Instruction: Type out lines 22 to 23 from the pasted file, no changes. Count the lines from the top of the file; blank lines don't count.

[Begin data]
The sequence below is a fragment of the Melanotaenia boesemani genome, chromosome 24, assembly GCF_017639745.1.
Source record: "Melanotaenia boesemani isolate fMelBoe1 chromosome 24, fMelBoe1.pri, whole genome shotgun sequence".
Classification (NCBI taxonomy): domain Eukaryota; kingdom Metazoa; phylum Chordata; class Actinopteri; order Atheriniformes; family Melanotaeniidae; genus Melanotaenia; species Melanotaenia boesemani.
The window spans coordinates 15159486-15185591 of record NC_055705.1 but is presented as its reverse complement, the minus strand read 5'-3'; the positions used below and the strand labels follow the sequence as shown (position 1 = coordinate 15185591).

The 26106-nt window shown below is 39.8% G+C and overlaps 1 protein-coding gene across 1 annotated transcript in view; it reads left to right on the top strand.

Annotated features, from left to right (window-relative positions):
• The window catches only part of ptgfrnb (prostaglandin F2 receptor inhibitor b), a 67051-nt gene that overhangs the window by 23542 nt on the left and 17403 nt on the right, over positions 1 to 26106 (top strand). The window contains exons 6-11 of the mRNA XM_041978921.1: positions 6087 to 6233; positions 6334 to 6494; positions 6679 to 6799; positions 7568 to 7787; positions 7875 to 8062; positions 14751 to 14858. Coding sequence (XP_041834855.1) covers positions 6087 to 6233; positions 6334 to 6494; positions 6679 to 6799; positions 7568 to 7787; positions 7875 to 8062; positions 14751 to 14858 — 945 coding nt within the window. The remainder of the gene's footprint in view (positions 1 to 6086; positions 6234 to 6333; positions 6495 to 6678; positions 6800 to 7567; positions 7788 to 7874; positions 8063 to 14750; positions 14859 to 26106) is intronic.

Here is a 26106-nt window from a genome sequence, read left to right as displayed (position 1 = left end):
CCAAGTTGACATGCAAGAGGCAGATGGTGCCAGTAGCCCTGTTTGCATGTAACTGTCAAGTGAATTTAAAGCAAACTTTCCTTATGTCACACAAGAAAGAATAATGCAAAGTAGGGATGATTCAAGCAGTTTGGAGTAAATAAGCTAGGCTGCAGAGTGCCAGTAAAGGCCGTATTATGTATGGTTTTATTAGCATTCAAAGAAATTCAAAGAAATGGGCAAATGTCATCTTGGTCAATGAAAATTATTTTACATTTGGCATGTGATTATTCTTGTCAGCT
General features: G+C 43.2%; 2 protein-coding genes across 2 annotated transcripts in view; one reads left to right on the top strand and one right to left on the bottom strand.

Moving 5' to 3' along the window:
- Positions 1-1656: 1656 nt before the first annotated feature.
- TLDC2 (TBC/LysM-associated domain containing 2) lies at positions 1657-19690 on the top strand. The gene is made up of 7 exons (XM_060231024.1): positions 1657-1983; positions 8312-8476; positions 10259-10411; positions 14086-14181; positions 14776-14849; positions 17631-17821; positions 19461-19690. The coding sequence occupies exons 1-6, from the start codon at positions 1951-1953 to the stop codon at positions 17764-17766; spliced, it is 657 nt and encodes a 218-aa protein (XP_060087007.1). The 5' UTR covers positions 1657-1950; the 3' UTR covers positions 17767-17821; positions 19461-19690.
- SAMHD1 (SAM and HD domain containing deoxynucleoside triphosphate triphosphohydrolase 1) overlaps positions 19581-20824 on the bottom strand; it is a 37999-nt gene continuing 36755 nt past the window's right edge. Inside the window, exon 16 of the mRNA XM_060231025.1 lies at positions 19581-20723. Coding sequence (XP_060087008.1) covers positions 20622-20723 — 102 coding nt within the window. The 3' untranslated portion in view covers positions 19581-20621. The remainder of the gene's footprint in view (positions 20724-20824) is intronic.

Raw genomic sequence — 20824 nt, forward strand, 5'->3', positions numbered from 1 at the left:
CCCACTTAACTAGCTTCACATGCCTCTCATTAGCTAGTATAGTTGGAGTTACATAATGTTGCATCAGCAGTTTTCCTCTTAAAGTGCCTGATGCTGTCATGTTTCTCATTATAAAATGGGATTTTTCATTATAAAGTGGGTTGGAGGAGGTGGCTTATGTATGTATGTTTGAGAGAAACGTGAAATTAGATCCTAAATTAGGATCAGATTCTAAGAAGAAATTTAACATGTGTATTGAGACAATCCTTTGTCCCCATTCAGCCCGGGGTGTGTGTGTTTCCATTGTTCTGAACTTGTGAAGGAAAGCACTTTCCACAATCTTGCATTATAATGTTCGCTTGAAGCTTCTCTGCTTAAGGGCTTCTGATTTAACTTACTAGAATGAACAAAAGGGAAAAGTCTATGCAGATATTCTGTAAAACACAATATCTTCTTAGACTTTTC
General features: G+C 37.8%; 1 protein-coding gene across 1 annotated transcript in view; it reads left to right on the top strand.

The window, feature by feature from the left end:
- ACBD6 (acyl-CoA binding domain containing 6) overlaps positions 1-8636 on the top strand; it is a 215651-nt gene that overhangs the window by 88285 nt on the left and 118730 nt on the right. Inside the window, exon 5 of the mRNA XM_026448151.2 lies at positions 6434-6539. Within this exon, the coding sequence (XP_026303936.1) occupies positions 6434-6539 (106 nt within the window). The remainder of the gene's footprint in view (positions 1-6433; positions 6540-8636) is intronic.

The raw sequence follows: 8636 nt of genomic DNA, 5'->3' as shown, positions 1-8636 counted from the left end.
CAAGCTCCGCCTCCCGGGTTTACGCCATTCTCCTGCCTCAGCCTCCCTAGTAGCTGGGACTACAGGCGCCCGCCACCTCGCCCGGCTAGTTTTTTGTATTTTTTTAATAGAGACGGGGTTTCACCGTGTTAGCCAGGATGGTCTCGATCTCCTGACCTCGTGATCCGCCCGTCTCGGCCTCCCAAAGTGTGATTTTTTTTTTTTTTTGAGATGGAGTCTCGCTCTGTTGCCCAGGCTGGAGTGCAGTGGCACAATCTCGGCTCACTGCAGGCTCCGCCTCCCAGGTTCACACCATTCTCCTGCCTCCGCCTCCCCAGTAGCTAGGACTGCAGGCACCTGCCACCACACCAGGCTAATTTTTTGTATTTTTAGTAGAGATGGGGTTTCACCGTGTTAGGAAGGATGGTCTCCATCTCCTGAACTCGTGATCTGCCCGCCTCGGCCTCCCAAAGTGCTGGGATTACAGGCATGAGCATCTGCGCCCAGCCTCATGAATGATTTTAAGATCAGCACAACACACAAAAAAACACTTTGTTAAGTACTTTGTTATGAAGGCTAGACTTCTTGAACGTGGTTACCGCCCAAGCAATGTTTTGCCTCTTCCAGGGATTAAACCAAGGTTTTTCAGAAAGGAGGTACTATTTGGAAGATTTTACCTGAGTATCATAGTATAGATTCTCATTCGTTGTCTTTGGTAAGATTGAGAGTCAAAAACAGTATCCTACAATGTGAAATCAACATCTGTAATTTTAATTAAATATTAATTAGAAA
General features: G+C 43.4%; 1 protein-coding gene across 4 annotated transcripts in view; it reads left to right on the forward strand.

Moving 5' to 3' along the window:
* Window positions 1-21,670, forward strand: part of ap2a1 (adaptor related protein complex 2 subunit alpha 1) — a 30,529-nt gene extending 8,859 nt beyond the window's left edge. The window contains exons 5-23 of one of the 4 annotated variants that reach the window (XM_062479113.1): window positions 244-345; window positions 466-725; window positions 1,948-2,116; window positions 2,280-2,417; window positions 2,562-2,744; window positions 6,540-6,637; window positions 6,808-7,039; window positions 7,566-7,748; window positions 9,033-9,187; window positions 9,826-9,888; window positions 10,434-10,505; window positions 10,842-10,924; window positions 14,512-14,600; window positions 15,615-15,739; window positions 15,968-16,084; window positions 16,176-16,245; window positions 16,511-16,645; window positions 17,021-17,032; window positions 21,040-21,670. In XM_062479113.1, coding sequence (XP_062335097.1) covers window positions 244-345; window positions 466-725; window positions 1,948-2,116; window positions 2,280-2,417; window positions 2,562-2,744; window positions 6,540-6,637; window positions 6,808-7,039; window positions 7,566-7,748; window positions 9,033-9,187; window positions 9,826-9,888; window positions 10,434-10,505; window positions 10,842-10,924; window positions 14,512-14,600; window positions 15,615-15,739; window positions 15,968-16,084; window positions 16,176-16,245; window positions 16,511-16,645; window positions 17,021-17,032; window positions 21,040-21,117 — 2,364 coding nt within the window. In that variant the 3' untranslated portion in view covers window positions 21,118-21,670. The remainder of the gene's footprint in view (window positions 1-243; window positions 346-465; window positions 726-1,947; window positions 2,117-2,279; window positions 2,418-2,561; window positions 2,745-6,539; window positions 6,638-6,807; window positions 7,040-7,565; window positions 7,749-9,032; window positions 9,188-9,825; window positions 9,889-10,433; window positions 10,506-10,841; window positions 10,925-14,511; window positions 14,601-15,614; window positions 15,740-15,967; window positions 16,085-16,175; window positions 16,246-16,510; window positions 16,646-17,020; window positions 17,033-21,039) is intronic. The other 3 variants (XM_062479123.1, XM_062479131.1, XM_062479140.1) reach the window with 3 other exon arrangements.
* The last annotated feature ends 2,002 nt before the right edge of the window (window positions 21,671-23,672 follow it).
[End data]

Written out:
General features: G+C 43.4%; 1 protein-coding gene across 4 annotated transcripts in view; it reads left to right on the forward strand.

Moving 5' to 3' along the window: